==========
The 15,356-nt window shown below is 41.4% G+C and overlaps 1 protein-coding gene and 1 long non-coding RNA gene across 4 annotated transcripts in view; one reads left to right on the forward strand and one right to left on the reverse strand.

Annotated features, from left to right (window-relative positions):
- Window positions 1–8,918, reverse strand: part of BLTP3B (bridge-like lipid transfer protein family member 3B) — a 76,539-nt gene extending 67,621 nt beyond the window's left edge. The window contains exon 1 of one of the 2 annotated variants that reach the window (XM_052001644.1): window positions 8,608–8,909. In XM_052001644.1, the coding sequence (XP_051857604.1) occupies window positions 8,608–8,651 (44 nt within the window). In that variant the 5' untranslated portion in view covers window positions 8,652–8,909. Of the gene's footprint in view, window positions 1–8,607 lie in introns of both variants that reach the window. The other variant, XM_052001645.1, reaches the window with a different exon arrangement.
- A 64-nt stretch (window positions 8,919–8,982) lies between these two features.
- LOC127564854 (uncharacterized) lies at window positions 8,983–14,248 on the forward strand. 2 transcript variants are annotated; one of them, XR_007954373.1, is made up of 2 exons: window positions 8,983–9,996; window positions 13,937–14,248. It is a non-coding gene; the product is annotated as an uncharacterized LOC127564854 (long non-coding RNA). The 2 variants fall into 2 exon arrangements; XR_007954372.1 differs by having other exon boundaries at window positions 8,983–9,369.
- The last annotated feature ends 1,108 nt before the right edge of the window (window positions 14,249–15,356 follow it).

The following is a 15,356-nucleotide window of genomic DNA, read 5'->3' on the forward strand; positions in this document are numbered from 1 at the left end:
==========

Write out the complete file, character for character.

The 15,356-nt window shown below is 41.4% G+C and overlaps 1 protein-coding gene and 1 long non-coding RNA gene across 4 annotated transcripts in view; one reads left to right on the forward strand and one right to left on the reverse strand.

Annotated features, from left to right (window-relative positions):
- Window positions 1–8,918, reverse strand: part of BLTP3B (bridge-like lipid transfer protein family member 3B) — a 76,539-nt gene extending 67,621 nt beyond the window's left edge. The window contains exon 1 of one of the 2 annotated variants that reach the window (XM_052001644.1): window positions 8,608–8,909. In XM_052001644.1, the coding sequence (XP_051857604.1) occupies window positions 8,608–8,651 (44 nt within the window). In that variant the 5' untranslated portion in view covers window positions 8,652–8,909. Of the gene's footprint in view, window positions 1–8,607 lie in introns of both variants that reach the window. The other variant, XM_052001645.1, reaches the window with a different exon arrangement.
- A 64-nt stretch (window positions 8,919–8,982) lies between these two features.
- LOC127564854 (uncharacterized) lies at window positions 8,983–14,248 on the forward strand. 2 transcript variants are annotated; one of them, XR_007954373.1, is made up of 2 exons: window positions 8,983–9,996; window positions 13,937–14,248. It is a non-coding gene; the product is annotated as an uncharacterized LOC127564854 (long non-coding RNA). The 2 variants fall into 2 exon arrangements; XR_007954372.1 differs by having other exon boundaries at window positions 8,983–9,369.
- The last annotated feature ends 1,108 nt before the right edge of the window (window positions 14,249–15,356 follow it).

The following is a 15,356-nucleotide window of genomic DNA, read 5'->3' on the forward strand; positions in this document are numbered from 1 at the left end: